Methods

Cells

Fresh PBMCs were isolated by processing seven deidentified, discarded leukoreduction collars from platelet apheresis that are left for research purposes at the Kraft Family Blood Donor Center, DFCI and Specimen Bank, Brigham & Woman’s Hospital (BWH). The donors all consented for the research use of the discarded/deidentified collars at time of donation. The use of these human blood samples for research purpose was approved under IRB protocols from Partners (BWH Protocol #2005-P-001364/3) and DFCI Protocol #14-343. Madin–Darby cainine kidney (MDCK) cells, 293T and 293 F cells were obtained from American Type Culture collection (Manassas, VA, USA).

Preparation of recombinant haemagglutinins

The extracellular domain of H3 (A/Brisbane/10/2007), residues 17–531, was expressed as fusion protein included a C-terminal peptide containing Avitag (amino acid sequence: GGGLNDIFEAQKIEWHE), thrombin cleavage site, trimerization T4 fibritin foldon domain and six histidine residues. The fusion protein H3-ATTH was expressed in 293 F cells and purified from the supernatant by Ni-NTA affinity chromatography. Purified recombinant HA protein was cleaved by thrombin enzyme (Novagen, Darmstadt, Germany), then biotinylated with BirA enzyme (Avidity, Aurora, CO) according to the manufacturer's instructions.

The full-length HA genes of A/New York/18/09 (H1-NY09), A/Texas/05/09 (H1-TX09), A/Japan/305/57 (H2-JP57), A/Aichi/2/68 (H3-A2/68), A/Brisbane/10/07 (H3-BR07), A/Netherlands/2/2005 (H4-NL05), A/Vietnam/1203/04 (H5-VN04), A/Hong Kong/156/97 (H5-HK97), A/chicken/New York/14677-13/98 (H6-NY98), A/Netherlands/219/03 (H7-NL219), A/turkey/Ontario/6118/68 (H8-ON68), A/Hong Kong/1073/99 (H9-HK99), A/duck/Memphis/546/74 (H11-MEM74), A/duck/Alberta/60/76 (H12-AB76), A/mallard/Astrakhan/263/1982 (H14-AS82), A/shearwater/West Australia/2576/79 (H15-WA79) and A/black-headed gull/Sweden/2/99 (H16-SE06) were cloned into pcDNA3.1 vector and transfected into 293T/17 cells to produce cell surface-expressed HA.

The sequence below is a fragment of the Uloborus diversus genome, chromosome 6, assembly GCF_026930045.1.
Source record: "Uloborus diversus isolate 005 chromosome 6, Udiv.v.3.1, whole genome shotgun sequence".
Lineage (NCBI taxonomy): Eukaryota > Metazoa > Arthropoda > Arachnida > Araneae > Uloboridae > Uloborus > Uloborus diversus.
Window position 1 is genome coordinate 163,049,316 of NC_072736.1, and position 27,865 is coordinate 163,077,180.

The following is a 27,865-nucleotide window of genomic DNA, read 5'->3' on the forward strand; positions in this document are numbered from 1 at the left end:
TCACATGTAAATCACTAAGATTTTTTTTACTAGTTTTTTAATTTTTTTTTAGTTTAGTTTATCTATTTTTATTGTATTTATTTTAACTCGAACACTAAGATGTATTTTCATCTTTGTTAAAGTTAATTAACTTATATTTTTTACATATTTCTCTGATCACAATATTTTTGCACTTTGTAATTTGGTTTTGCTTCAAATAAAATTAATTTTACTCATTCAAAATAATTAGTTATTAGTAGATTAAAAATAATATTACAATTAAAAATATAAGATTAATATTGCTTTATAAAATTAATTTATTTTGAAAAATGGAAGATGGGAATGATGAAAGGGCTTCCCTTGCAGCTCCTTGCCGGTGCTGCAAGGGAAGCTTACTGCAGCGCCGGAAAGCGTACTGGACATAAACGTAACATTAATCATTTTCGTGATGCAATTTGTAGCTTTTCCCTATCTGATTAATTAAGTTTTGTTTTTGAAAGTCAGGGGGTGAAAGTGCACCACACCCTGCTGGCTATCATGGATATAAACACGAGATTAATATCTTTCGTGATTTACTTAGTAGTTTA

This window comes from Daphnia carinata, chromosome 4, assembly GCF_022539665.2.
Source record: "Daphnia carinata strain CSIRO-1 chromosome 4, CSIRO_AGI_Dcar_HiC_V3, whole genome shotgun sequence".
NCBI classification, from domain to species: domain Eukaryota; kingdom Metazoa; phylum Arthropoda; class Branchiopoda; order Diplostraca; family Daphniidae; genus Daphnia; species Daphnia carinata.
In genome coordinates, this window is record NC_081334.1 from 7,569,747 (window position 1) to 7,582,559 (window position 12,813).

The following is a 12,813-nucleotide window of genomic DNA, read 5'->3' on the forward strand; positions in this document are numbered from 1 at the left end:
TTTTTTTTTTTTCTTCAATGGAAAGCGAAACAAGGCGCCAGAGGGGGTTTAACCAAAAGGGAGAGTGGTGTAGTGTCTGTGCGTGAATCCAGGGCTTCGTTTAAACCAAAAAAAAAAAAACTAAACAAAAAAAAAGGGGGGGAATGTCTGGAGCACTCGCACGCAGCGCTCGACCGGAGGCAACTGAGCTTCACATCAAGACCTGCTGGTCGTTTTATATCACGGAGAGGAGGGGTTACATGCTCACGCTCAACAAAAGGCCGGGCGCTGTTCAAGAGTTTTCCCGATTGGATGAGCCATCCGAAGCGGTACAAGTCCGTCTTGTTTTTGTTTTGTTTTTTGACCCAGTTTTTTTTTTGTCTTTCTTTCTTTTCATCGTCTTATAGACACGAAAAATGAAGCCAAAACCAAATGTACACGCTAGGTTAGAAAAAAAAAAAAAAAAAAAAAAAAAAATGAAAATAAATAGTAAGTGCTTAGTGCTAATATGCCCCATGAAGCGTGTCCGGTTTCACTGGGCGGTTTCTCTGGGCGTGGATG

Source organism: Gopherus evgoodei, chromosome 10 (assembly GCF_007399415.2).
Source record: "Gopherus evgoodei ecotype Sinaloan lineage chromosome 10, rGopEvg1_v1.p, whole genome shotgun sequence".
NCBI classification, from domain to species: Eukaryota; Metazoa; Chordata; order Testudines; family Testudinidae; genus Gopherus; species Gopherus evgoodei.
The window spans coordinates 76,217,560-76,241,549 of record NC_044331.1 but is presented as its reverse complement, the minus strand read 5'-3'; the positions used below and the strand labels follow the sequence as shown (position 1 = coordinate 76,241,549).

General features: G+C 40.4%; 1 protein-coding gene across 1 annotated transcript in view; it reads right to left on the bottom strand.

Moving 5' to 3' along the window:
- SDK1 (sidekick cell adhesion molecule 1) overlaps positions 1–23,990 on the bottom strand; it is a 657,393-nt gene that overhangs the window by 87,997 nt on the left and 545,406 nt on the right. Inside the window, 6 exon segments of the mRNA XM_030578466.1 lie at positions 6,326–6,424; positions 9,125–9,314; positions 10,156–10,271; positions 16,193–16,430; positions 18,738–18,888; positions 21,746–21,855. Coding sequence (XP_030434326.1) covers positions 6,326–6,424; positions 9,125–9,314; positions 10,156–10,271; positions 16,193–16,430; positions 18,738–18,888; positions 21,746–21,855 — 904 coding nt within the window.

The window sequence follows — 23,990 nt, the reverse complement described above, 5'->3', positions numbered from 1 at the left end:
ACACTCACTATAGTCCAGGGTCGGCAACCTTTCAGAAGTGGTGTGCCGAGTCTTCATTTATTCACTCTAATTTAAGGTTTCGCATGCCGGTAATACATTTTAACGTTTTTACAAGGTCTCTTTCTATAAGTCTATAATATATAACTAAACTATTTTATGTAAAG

Recombinant full-length HA proteins of H1 subtypes A/California/04/09 (H1-CA09), A/Solomon Islands/3/06 (H1-SI06) and A/Puerto Rico/8/34 (H1-PR8); H3 A/Perth/16/09 (H3-PE09), A/Uruguay/716/07 (H3-UY07), and A/Victoria/341/11 (H3-VIC11); H5 A/Vietnam/1203/04 (H5-VN04) and A/Indonesia/05/05 (H5-ID05); H7 A/Netherlands/219/03 (H7-NL219), A/Canada/RV444/04 (H7-CA444) and A/Anhui/1/13 (H7-AH13); H9 A/Hong Kong/1073/99 (H9-HK99) were obtained from the NIH BEIR Repository (NIH, Manassas, VA). Recombinant full-length HAs of subtypes H4 A/mallard/Netherlands/2/05 (H4-NL05) and H14 A/mallard/Astrakhan/263/82 (H14-AS82) were kindly gifted from Dr R. C. Liddington (Burnham Institute for Medical Research, CA, USA).

Preparation of influenza viruses and HA pseudotyped viruses

Wild-type influenza viruses A/California/4/09 (H1N1-CA09), A/Puerto Rico/8/34 (H1N1-PR8), A/Perth/16/09 (H3N2-PE09), A/Aichi/2/68 (H3N2-A2/68), A/Hong Kong/8/68 (H3N2-HK68), A/Sydney/5/97 (H3N2-SY97), A/Brisbane/10/07 (H3N2-BR07), A/Wisconsin/67/05 (HA, NA) × A/Puerto Rico/8/34 (H3N2), A/Aichi/2/68 (HA, NA) × A/Puerto Rico/8/34 (H3N2) and A/Nanchang/993/95 (H3N2-NC95) were obtained from the NIH BEIR Repository (NIH, Manassas, VA), and grown in MDCK cells by standard viral culture techniques. A/Brisbane/10/2007-ma (H3N2) used in animal challenge studies is a mouse-adapted virus derived from a PR8 reassortant virus × -171 (ref. 52).